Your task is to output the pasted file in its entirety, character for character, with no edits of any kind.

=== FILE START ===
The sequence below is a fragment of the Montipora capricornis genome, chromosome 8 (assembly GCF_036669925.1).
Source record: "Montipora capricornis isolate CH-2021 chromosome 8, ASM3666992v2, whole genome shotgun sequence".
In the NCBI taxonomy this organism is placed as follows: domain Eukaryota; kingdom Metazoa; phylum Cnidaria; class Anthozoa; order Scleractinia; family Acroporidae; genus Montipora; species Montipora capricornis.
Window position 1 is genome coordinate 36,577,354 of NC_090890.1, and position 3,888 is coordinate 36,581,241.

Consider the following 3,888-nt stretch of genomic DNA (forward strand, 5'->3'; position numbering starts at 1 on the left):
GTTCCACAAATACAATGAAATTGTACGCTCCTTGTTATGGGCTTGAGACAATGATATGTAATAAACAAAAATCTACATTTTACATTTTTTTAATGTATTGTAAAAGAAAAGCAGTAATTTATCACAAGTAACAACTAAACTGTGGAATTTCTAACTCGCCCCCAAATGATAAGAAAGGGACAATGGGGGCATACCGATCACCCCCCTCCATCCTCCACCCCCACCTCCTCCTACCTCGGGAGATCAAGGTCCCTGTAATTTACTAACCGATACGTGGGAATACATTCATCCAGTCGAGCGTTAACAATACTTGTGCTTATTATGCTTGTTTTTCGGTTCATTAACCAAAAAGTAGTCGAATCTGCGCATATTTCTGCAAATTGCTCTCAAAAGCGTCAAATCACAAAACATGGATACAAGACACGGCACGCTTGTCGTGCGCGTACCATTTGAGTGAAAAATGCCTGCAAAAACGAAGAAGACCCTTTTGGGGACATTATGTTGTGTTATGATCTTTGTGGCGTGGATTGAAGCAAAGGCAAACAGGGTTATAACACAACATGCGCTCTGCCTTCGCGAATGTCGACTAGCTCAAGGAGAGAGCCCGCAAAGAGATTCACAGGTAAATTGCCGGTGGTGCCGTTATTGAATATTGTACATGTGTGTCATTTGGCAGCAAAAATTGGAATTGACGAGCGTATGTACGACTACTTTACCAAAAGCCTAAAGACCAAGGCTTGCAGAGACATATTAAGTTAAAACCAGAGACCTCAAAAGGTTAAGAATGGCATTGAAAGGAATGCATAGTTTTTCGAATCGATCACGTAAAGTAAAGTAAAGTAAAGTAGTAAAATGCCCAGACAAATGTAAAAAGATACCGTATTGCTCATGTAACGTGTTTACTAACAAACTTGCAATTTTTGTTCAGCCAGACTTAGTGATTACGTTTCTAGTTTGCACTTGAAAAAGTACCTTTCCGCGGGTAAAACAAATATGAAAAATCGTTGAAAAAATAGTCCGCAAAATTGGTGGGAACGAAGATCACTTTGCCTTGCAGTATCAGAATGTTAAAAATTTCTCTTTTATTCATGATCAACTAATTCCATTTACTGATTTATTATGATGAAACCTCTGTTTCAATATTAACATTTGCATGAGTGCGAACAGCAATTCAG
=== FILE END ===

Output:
The sequence below is a fragment of the Montipora capricornis genome, chromosome 8 (assembly GCF_036669925.1).
Source record: "Montipora capricornis isolate CH-2021 chromosome 8, ASM3666992v2, whole genome shotgun sequence".
In the NCBI taxonomy this organism is placed as follows: domain Eukaryota; kingdom Metazoa; phylum Cnidaria; class Anthozoa; order Scleractinia; family Acroporidae; genus Montipora; species Montipora capricornis.
Window position 1 is genome coordinate 36,577,354 of NC_090890.1, and position 3,888 is coordinate 36,581,241.

Consider the following 3,888-nt stretch of genomic DNA (forward strand, 5'->3'; position numbering starts at 1 on the left):
GTTCCACAAATACAATGAAATTGTACGCTCCTTGTTATGGGCTTGAGACAATGATATGTAATAAACAAAAATCTACATTTTACATTTTTTTAATGTATTGTAAAAGAAAAGCAGTAATTTATCACAAGTAACAACTAAACTGTGGAATTTCTAACTCGCCCCCAAATGATAAGAAAGGGACAATGGGGGCATACCGATCACCCCCCTCCATCCTCCACCCCCACCTCCTCCTACCTCGGGAGATCAAGGTCCCTGTAATTTACTAACCGATACGTGGGAATACATTCATCCAGTCGAGCGTTAACAATACTTGTGCTTATTATGCTTGTTTTTCGGTTCATTAACCAAAAAGTAGTCGAATCTGCGCATATTTCTGCAAATTGCTCTCAAAAGCGTCAAATCACAAAACATGGATACAAGACACGGCACGCTTGTCGTGCGCGTACCATTTGAGTGAAAAATGCCTGCAAAAACGAAGAAGACCCTTTTGGGGACATTATGTTGTGTTATGATCTTTGTGGCGTGGATTGAAGCAAAGGCAAACAGGGTTATAACACAACATGCGCTCTGCCTTCGCGAATGTCGACTAGCTCAAGGAGAGAGCCCGCAAAGAGATTCACAGGTAAATTGCCGGTGGTGCCGTTATTGAATATTGTACATGTGTGTCATTTGGCAGCAAAAATTGGAATTGACGAGCGTATGTACGACTACTTTACCAAAAGCCTAAAGACCAAGGCTTGCAGAGACATATTAAGTTAAAACCAGAGACCTCAAAAGGTTAAGAATGGCATTGAAAGGAATGCATAGTTTTTCGAATCGATCACGTAAAGTAAAGTAAAGTAAAGTAGTAAAATGCCCAGACAAATGTAAAAAGATACCGTATTGCTCATGTAACGTGTTTACTAACAAACTTGCAATTTTTGTTCAGCCAGACTTAGTGATTACGTTTCTAGTTTGCACTTGAAAAAGTACCTTTCCGCGGGTAAAACAAATATGAAAAATCGTTGAAAAAATAGTCCGCAAAATTGGTGGGAACGAAGATCACTTTGCCTTGCAGTATCAGAATGTTAAAAATTTCTCTTTTATTCATGATCAACTAATTCCATTTACTGATTTATTATGATGAAACCTCTGTTTCAATATTAACATTTGCATGAGTGCGAACAGCAATTCAG